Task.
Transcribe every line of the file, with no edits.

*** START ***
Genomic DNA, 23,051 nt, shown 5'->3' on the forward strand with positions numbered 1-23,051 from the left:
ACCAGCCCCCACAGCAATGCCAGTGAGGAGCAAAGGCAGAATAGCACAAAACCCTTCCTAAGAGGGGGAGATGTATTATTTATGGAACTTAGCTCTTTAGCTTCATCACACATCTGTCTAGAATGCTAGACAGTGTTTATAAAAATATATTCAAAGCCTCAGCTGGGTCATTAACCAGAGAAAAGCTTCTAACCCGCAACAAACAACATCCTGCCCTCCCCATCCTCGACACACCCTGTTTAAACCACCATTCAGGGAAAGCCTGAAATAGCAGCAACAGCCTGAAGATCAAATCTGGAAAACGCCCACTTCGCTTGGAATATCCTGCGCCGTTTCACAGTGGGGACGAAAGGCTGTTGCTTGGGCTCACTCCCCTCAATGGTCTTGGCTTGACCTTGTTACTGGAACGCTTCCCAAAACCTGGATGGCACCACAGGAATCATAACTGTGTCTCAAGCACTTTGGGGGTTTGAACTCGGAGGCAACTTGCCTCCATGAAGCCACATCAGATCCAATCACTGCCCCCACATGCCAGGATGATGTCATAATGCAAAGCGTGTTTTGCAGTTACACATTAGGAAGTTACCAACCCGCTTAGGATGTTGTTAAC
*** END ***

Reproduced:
Genomic DNA, 23,051 nt, shown 5'->3' on the forward strand with positions numbered 1-23,051 from the left:
ACCAGCCCCCACAGCAATGCCAGTGAGGAGCAAAGGCAGAATAGCACAAAACCCTTCCTAAGAGGGGGAGATGTATTATTTATGGAACTTAGCTCTTTAGCTTCATCACACATCTGTCTAGAATGCTAGACAGTGTTTATAAAAATATATTCAAAGCCTCAGCTGGGTCATTAACCAGAGAAAAGCTTCTAACCCGCAACAAACAACATCCTGCCCTCCCCATCCTCGACACACCCTGTTTAAACCACCATTCAGGGAAAGCCTGAAATAGCAGCAACAGCCTGAAGATCAAATCTGGAAAACGCCCACTTCGCTTGGAATATCCTGCGCCGTTTCACAGTGGGGACGAAAGGCTGTTGCTTGGGCTCACTCCCCTCAATGGTCTTGGCTTGACCTTGTTACTGGAACGCTTCCCAAAACCTGGATGGCACCACAGGAATCATAACTGTGTCTCAAGCACTTTGGGGGTTTGAACTCGGAGGCAACTTGCCTCCATGAAGCCACATCAGATCCAATCACTGCCCCCACATGCCAGGATGATGTCATAATGCAAAGCGTGTTTTGCAGTTACACATTAGGAAGTTACCAACCCGCTTAGGATGTTGTTAAC